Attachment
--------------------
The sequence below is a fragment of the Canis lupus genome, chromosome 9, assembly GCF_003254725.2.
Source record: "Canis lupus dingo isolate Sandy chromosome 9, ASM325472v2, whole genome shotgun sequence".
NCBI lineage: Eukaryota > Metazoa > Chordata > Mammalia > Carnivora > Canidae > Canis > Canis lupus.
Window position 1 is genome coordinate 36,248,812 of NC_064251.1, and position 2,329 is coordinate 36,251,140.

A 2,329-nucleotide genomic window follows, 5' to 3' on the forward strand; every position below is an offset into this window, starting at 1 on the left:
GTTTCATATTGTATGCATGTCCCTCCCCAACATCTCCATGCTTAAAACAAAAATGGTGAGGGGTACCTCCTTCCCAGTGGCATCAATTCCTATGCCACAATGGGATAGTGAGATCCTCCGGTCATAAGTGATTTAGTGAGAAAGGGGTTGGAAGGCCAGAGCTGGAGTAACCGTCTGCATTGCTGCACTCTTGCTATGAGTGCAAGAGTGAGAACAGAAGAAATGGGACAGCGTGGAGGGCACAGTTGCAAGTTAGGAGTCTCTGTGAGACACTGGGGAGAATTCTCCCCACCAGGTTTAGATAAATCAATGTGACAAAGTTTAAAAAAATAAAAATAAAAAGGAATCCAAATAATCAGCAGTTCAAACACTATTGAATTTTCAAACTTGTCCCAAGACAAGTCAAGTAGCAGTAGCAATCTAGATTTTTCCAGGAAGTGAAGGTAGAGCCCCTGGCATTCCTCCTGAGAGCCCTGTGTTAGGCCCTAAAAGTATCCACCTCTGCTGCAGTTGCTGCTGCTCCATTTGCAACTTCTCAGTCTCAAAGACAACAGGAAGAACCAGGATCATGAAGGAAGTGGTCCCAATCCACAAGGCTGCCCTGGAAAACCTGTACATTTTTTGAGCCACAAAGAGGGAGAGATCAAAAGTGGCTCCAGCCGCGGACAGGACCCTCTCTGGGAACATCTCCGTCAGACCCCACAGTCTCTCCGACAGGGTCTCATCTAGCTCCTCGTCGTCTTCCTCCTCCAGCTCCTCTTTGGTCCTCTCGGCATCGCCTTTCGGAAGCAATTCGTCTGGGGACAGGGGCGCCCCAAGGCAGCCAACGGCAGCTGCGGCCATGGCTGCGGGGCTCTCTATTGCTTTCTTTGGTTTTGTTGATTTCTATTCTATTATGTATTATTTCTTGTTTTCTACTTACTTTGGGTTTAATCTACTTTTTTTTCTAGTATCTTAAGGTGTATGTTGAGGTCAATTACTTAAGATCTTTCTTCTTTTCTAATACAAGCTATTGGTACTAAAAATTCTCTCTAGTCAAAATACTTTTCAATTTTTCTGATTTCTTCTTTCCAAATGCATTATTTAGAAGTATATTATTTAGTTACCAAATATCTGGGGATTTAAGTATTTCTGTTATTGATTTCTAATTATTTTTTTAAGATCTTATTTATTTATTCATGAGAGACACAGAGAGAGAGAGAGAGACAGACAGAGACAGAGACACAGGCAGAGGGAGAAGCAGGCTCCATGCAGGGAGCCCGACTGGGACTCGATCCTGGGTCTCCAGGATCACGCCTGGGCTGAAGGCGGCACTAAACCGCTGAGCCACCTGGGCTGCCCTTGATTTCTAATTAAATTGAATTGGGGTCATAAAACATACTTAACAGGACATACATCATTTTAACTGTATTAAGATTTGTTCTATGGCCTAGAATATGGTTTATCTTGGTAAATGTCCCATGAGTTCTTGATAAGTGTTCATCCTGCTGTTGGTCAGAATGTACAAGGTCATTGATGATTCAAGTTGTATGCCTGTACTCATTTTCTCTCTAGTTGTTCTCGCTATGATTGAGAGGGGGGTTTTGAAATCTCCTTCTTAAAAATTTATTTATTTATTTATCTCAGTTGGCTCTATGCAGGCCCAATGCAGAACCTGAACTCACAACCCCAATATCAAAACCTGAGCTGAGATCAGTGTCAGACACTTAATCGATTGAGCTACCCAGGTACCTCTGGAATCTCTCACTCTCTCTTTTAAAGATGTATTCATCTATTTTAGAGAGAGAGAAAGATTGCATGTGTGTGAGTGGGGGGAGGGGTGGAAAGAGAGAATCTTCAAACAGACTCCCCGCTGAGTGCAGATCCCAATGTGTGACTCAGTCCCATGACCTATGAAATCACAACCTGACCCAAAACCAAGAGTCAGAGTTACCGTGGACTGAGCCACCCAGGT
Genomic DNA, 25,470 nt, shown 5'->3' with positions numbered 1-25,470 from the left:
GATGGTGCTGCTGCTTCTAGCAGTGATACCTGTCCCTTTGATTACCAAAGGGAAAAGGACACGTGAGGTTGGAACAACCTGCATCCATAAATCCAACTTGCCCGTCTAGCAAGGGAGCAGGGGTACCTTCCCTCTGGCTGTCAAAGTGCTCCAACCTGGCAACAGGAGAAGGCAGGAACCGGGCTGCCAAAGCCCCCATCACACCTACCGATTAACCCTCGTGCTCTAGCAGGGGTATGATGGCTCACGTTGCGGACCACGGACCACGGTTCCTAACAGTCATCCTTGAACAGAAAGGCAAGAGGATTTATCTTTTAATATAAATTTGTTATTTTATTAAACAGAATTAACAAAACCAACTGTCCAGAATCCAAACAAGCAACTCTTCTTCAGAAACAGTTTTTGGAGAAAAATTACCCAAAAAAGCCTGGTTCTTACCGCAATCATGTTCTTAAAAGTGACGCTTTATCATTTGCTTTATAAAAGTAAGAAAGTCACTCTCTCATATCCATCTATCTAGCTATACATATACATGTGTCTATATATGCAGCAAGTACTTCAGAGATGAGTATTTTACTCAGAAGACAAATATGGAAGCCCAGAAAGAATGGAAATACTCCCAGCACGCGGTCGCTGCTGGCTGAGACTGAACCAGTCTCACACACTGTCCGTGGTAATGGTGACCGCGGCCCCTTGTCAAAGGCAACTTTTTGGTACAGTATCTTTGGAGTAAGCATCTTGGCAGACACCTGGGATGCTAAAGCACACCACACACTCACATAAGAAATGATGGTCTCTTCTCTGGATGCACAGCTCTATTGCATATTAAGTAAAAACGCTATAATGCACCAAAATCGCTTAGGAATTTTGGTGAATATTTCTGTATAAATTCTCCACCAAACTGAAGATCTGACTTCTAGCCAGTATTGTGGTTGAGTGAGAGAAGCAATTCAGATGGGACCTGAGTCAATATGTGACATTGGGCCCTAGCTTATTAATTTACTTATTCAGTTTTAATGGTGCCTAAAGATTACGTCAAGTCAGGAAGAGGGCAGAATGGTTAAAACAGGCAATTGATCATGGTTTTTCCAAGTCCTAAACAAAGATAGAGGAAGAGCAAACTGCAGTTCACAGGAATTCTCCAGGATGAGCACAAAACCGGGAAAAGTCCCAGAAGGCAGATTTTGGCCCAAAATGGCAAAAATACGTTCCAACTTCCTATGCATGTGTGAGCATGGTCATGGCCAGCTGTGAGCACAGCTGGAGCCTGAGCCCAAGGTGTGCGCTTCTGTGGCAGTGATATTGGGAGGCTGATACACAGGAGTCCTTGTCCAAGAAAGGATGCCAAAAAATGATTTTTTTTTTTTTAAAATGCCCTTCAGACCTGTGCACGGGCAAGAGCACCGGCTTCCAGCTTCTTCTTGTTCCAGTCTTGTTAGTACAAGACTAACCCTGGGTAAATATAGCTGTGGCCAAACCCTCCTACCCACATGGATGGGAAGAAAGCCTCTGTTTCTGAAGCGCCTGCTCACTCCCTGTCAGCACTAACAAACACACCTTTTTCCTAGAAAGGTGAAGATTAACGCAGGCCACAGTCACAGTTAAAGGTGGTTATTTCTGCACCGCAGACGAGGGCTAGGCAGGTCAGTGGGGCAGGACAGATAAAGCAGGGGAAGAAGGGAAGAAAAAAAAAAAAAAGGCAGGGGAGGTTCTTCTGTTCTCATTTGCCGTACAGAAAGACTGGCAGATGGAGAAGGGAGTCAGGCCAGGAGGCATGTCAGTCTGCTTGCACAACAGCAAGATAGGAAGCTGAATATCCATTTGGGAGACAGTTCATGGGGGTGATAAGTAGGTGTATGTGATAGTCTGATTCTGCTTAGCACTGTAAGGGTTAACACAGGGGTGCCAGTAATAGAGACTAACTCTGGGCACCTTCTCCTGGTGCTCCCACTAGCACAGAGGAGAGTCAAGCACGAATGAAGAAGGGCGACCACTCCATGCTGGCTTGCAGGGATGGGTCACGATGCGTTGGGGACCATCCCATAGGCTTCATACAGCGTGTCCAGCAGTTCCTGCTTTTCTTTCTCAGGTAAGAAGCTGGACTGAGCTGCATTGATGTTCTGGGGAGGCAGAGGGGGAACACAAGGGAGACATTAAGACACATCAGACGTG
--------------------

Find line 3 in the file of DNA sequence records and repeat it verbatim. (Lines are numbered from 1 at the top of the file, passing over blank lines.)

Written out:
NCBI lineage: Eukaryota > Metazoa > Chordata > Mammalia > Carnivora > Canidae > Canis > Canis lupus.